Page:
The National Bank of Egypt allowed the Egyptian pound to float on Thursday in a bid to to shutter the thriving black market for U.S. dollars in the country. While returning the Egyptian currency markets back to normal was one of the objectives, the move was also needed to fulfill one of the conditions of a three-year, $12-billion Extended Fund Facility from the IMF, which was agreed upon in August of this year.
Along with the free-floating of the Egyptian pound, the central bank also raised interest rates by 300 basis points (3 percent) to keep inflation in check, “Inflation rates already soared; this is history and we’re working on limiting this,” said Tarek Amer, Governor of the National Bank of Egypt.
At press time, the Egyptian pound has dropped by close to 50 percent against the greenback; on Wednesday, 1 dollar would buy about 8.88 Egyptian pounds; on Thursday, 1 dollar bought 13.7 pounds; today, the USD/EGP rate is hovering around 15.55:
Just like Nigeria, Egypt has been experiencing acute dollar shortages for the last several years. The ousting of former Egyptian president Hosni Mubarak in February, 2011, has left the tourism industry - which was a major source of foreign currency inflows into Egypt - in shambles.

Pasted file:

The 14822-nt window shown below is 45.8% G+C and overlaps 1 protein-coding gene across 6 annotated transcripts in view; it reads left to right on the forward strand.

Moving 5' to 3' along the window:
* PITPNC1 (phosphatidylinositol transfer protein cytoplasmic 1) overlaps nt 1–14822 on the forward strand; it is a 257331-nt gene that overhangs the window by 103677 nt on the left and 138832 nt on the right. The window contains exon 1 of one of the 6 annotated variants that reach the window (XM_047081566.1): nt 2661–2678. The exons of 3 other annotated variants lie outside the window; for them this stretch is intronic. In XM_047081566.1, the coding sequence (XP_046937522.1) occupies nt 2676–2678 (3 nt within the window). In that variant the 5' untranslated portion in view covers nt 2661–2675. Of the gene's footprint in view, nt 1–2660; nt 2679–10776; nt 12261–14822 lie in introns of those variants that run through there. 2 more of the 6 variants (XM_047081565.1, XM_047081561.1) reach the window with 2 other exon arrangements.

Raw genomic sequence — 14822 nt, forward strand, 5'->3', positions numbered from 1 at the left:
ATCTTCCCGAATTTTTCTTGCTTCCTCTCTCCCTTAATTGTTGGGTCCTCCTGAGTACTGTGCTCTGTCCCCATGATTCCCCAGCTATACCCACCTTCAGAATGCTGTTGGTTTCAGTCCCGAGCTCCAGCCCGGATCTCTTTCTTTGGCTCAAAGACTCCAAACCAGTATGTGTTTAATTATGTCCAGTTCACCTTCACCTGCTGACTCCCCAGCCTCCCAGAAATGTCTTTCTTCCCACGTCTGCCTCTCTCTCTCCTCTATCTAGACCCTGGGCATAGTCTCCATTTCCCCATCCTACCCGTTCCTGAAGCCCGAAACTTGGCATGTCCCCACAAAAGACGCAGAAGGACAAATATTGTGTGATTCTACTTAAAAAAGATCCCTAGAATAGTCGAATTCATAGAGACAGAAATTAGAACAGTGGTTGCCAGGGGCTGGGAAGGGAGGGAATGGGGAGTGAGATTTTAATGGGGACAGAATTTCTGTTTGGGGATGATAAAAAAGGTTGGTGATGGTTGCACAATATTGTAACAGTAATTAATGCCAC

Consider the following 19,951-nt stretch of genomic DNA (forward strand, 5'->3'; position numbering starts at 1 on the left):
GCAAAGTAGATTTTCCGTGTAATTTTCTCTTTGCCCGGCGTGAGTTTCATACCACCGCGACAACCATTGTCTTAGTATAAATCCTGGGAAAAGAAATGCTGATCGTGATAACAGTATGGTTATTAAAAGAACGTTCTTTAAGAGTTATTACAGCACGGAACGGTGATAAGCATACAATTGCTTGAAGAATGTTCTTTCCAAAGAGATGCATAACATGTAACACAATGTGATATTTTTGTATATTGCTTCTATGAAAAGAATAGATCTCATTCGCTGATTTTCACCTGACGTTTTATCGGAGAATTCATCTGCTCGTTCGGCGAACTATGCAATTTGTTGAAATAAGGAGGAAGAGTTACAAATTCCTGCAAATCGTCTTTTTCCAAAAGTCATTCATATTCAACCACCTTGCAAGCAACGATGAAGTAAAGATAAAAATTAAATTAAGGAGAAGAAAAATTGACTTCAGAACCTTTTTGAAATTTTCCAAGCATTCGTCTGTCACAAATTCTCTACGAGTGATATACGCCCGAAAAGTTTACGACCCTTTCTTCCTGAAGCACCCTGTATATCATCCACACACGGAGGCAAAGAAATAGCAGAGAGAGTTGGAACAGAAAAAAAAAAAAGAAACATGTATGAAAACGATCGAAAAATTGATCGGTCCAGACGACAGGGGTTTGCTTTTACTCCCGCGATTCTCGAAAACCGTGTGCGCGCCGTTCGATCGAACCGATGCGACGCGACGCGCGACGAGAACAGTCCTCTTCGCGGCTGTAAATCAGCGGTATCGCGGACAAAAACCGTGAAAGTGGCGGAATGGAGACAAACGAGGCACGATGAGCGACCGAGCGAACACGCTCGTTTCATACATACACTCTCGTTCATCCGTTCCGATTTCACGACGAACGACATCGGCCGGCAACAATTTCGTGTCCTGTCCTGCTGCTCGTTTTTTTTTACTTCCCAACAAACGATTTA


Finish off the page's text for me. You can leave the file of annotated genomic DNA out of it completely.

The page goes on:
The unstable political situation has also scared off foreign investors, which has further exacerbated the dollar shortage in Egypt.
The IMF and Egyptian authorities are hoping the loan program, along with a competitive exchange rate, will set the stage for more foreign capital inflows and a gradually improving economic environment.
IMF managing director Christine Lagarde praised the Egyptian authorities for taking the necessary steps, "The way in which it is handled is welcomed and it's a decision clearly that the Egyptian authorities have matured and deliberated and are putting in place for the Egyptian economy and for the Egyptian currency," she told Reuters, in an interview at the IMF economic conference in Washington, on Thursday.
However, many Egyptians who have been dealing with rising prices and government-imposed rationing of food and medical items, don’t seem to share Lagarde’s enthusiasm.
According to a WSJ report, Ahmed Fathi, a cab driver and father of two, is worried about the plunging Egyptian pound and what impact the devaluation will have on his finances, “What matters to me is how much will this affect my expenses, because it has been stretched to the maximum,” he says.
The currency devaluation did have a positive effects on the Egyptian stock market (EGX30), which spiked to a high of 9231.07.